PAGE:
Yesterday I slipped into the art store before heading into the concertina shop.  I splurged on new versions of red and blue in the oil paints.  I also picked up a cheap little sketchbook to begin another volume of the bedside book.

It is nothing fancy, I just use pencil in it anyway, so no need for fancy.  I collaged the cover to make it my own, and will set it on the bedside table with a newly sharpened pencil to see who pays a visit before I collapse into a restless sleep.

I am restless due to current events and this raging pandemic and all that goes with it.  As I write this, I am receiving text messages from family and far flung friends with the news that the president has once again been impeached.  This is good news indeed, I think.  But honestly, I am weary.  Weary of ignorance and misinformation and cruelty.  I hope we can move through all this and one day gain footing on a sense of normality, whatever that may look like after these horrifying past months and years.  But time will tell.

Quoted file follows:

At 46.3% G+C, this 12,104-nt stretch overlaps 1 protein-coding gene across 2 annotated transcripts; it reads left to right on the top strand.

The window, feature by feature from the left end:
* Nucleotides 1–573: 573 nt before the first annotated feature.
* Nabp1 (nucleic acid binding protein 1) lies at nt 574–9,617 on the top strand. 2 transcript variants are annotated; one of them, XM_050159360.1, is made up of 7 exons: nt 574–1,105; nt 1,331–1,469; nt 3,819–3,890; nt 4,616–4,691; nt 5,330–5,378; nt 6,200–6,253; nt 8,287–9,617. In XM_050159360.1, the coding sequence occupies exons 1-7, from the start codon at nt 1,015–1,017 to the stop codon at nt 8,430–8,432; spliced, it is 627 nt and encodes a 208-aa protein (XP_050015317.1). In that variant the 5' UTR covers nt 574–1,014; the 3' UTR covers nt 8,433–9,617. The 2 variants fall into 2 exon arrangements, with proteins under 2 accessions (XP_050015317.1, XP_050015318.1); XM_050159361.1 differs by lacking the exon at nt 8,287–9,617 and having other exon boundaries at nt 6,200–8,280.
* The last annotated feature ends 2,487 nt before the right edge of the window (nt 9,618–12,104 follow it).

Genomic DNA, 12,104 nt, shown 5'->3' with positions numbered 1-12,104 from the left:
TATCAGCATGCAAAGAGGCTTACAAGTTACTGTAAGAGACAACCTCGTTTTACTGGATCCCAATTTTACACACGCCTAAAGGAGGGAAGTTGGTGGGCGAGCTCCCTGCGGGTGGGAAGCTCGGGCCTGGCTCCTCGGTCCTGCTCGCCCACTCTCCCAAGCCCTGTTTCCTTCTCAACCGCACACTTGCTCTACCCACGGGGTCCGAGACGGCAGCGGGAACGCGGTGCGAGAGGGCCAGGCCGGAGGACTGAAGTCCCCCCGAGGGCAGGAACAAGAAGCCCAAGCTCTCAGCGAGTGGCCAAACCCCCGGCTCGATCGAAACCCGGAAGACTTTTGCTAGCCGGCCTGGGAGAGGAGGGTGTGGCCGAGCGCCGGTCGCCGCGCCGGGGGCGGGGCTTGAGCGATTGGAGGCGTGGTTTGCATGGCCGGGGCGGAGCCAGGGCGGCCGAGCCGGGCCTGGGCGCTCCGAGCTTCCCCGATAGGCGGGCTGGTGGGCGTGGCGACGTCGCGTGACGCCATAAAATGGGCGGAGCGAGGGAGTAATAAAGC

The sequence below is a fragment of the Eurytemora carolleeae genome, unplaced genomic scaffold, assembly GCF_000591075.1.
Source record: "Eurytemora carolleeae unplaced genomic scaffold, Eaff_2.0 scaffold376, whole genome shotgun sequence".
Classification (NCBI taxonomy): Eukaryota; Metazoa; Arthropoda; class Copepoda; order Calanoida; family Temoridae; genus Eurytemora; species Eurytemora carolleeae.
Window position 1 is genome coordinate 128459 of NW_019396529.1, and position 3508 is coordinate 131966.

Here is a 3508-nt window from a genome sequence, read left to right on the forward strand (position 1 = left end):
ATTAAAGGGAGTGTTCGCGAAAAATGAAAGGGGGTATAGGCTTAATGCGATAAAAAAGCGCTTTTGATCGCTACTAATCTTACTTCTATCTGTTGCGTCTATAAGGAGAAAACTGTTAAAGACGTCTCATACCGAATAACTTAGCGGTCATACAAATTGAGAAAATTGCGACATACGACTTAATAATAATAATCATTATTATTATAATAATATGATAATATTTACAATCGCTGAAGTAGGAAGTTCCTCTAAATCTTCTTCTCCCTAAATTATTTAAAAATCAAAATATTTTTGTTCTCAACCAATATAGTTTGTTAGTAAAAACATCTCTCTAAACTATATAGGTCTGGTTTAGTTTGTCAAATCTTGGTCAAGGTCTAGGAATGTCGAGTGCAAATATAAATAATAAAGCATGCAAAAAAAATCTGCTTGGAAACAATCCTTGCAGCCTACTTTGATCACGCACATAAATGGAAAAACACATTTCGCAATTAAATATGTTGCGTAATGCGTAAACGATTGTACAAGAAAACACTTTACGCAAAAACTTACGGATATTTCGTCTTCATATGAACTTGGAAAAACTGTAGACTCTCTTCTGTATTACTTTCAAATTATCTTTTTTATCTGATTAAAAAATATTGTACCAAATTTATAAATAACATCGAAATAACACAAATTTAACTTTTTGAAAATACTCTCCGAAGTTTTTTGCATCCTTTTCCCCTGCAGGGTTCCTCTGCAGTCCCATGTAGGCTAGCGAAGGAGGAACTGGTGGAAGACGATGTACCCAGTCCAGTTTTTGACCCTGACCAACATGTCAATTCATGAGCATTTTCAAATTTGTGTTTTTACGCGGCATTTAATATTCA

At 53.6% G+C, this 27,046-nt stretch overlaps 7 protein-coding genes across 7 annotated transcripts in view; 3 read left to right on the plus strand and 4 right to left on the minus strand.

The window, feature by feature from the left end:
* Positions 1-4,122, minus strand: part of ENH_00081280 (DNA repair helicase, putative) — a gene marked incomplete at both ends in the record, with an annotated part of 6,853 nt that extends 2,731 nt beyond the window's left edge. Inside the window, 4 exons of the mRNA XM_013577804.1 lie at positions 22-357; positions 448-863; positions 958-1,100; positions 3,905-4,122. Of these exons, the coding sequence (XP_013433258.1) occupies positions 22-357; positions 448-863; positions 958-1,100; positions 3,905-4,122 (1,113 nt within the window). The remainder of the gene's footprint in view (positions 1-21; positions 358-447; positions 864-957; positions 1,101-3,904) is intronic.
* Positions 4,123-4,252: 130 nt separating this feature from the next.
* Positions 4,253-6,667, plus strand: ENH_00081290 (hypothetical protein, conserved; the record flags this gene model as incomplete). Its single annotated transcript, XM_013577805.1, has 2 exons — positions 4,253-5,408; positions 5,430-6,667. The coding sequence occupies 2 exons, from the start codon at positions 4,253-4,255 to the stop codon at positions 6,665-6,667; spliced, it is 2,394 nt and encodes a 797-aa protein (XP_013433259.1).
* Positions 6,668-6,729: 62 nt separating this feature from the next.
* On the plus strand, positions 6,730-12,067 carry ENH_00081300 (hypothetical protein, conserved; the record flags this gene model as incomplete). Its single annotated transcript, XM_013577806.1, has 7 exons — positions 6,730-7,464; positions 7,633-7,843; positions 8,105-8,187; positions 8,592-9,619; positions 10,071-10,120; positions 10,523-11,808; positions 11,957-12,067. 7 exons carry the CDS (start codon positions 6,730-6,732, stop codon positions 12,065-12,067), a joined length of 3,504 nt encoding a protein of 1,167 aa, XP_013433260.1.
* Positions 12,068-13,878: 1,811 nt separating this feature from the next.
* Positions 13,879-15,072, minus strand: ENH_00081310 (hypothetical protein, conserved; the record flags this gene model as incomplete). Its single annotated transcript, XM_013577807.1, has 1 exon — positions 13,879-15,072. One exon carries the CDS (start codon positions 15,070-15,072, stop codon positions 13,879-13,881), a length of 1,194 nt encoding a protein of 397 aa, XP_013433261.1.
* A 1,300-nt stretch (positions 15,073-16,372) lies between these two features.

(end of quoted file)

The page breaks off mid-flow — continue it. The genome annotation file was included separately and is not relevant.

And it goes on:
For now, there is puppy kindergarten beginning this evening.  There are more meals to attempt which feed our bodies in healthy ways.  The sun shone today a good bit as well.  All is not lost, at least right here at home.  And that is what I cling to just now.  I hope you are doing well and hugging those you can.

The Embrace of a New Year

The new year dawns amidst heavy rains, as if the tears of 2020 continue to overflow.  There is a relief in this new day, this new year, even if in reality, it is just another day.